The Conqueror of Dull MysteriesDonald Illich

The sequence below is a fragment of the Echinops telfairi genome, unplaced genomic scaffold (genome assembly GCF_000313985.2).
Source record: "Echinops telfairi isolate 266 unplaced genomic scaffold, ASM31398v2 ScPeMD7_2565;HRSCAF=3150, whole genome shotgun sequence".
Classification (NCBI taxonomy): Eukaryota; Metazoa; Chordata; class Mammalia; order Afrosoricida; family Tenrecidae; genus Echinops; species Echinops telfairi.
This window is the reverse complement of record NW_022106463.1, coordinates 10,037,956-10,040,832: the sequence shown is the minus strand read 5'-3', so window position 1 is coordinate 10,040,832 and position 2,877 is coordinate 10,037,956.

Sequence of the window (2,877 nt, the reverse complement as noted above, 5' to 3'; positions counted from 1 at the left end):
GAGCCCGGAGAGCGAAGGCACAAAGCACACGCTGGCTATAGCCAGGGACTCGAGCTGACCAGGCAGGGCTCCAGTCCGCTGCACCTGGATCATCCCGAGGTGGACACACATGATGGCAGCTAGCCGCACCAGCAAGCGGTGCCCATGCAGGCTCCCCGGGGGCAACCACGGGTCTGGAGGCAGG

Planting a flag in the Who-Didn’t-Care- Who-Did-It, the conqueror defeats the easiest puzzles detectives leave unsolved for harder mysteries across town. He points to missing glasses on a nurse’s head. Uncovers a boy who ate the chocolate chip cookies by finding crumbs on his hands. He tells the attorney why his wife left him by disclosing her “Dear John” letter, explains to a weeping mother her son died last week because he wore an Army uniform in a faraway desert. The simplest problem is who deposited all the skeletons in wooden boxes at the city limits. Several anxious sons and daughters need to know before they can talk to their kids about their parents’ transformations into bone. He finds the perpetrator in broad daylight, drinking beers at the State Fair, his scythe leaning against a post, a blue ribbon pinned to his robes. I win every year, he says, look at the results. A warehouse filled with captive souls, each stall imprisoning something someone prized.
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